“Journalists beware!” the New York trio declares. “An example has been made of a reporter who dared to impugn WAS!” It turns out that a certain writer, who had gone out of his way to trash the band, was recently busted for fabricating part of a story in the Village Voice. The lesson to be learned, according to WAS, is that criticizing them results in some serious karmic retribution. “If [writers] must vent negative feelings,” the band helpfully advises, “they should cloak them in a thick blanket of bone-dry sarcasm so that most readers think the article is actually positive.”

WAS may have their tongues planted firmly in their cheeks, but they have reason to feel a bit defensive. After all, singer-guitarist-heartthrob Keith Murray, bassist Chris Cain, and drummer Michael Tapper are often snubbed by indier-than-thou listeners, particularly in the blogosphere, who begrudge the band for its radio-friendly sound and burgeoning success, which, since last summer, has included a heavily hyped UK tour opening for the Arctic Monkeys and a major-label record deal. What’s more, despite forming in 2000, they’ve been largely dismissed by critics as latecomers to today’s trendy post-punk party.

On its recent debut, With Love and Squalor (Virgin), however, the band distinguishes itself from ’80s-influenced peers such as Hot Hot Heat and Franz Ferdinand by elevating relationship anxiety to an art form. In songs like “The Great Escape” and “Inaction,” propulsive, herky-jerky rhythms underscore Murray’s dread about car-wreck romances that he can’t quite peel himself away from, singing, “Everybody knows how it’s gonna end / Why doesn’t someone stop me?!” The entire album, in fact, is permeated with a nervous, deeply compelling tension due to Murray’s panicked yelp and lyrics that, in his words, attempt to express “a core of existential despair.”

If that sounds pretentious, at least it’s more refreshingly earnest than, say, the arch observations that Franz Ferdinand pass off as profundity in last fall’s lame hit “Do You Want To.” It’s also catchier than anything the ’80s revivalists have released since the Killers’ “Somebody Told Me”

Didja hear?


"Our mission is to make you dance & if yr not gonna dance, just stay at home," the Gossip once posted on the K Records Web site. But even if the best introduction to the Portland, Ore., blues punks is through their notoriously sweat-inducing live shows, two left feet needn’t deter anyone from checking out the trio. With three albums, two EPs, one live record, and a handful of singles, split releases, and compilation tracks to the band’s name, there are plenty of ways for wallflowers to enjoy the Gossip in the privacy of their own homes. Try these career-spanning highlights a greatest-hits mix that, even if public displays on the dance floor ain’t your thing, should get you busting moves in the bedroom mirror.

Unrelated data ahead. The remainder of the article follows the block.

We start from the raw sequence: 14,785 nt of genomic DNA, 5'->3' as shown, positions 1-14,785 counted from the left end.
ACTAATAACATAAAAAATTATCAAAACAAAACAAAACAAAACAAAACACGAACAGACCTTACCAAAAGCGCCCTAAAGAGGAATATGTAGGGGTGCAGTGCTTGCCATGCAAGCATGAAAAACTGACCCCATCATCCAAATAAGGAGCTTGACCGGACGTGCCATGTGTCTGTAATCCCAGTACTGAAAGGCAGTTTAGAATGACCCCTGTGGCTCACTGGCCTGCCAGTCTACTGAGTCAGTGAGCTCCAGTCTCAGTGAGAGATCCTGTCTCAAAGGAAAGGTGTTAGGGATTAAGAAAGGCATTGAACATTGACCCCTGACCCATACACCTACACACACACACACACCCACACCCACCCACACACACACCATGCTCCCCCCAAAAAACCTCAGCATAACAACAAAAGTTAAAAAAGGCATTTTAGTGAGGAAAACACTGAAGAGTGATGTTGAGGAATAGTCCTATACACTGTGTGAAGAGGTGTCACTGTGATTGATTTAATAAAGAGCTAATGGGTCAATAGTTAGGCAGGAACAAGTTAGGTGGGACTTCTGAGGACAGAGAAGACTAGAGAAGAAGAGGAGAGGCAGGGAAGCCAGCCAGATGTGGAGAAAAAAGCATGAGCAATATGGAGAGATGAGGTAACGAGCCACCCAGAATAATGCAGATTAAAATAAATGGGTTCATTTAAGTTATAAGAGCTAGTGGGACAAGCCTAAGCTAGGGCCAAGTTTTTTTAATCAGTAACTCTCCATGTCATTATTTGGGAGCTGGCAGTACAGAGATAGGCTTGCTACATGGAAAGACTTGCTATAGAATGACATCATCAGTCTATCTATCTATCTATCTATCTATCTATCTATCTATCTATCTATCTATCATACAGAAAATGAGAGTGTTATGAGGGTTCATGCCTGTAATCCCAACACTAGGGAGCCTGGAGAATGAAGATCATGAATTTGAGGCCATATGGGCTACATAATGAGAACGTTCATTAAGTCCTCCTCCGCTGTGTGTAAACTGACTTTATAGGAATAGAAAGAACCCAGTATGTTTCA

After 2000’s promising self-titled debut on K Records, Thats Not What I Heard offered the first hint that the Gossip’s gutbucket blues were more than just a vehicle for Beth Ditto to wail about her unquenchable sexual desire. Sure, there’s plenty of that "Where the Girls Are" and the gospel-queering "Swing Low" are irresistible testaments to graphic Sapphic expression but it’s "Bones," the story of a woman who offs her abusive husband then hits the road, that best captures their explosive energy.


"Put your hand up my skirt! Push it in, pull it out, make it hurt!" Ditto shouts. It’s the relentless hand claps as subtle as a barrage of open-handed bitch slaps and Gories-ripped riffs that truly turn this ode to, uh, digital love into their filthiest romp. Talk to the hand, girl!


With references to women workin’ hard for the money too hard for too little, that is and small towns full of even smaller minds, this rallying cry sets the Gossip’s slow-burning political fury ablaze. On "(Take Back) the Revolution," Ditto demands an overhaul in how people think about class, gender, and body image. "All you do is criticize my body, my hair, or the clothes I wear," she hollers at the haters. Certainly for many "kids stuck in a shitty small town," to whom Arkansas Heat is dedicated, it provides much-needed hope.


Movement‘s title doesn’t refer to artistic growth the band’s second album is essentially more of the same. But frantic, frug-worthy stompers like "Confess" prove that’s certainly not a bad thing. Then there’s the raucous "Fire/Sign," which comes off like Ditto’s ominous, don’t-go-there warning to a gay friend not to be wasting time on undeserving dudes. "Now Mary, what are you thinking?" she tsk-tsks, assuming her role as rock’s fag-haggiest soul mama.



These little-heard gems suggest that, like her band’s deceptively simple music, sometimes less can be best when it comes to Ditto’s voice. "Do you understand what a mess you’re making?" she calmly asks her thoughtless lover on the girl group<\d>inspired "Snake Appeal," letting the subtle, oh-no-you-didn’t tone in her voice provide a bigger eff-you than any bloozy bombast ever could.


Considering the dramatic depth of Ditto’s voice has always rivaled that of today’s finest dance divas, it’s surprising that it took the Gossip so long to get their asses to the discotheque. If only they’d do it more often: This Le Tigre remix upgrades an already superb dance-punk track into the sort of deeply uplifting anthem for which shedding your inhibitions along with some serious blood, sweat, and tears under the mirror ball is made. Now you too can dance for inspiration.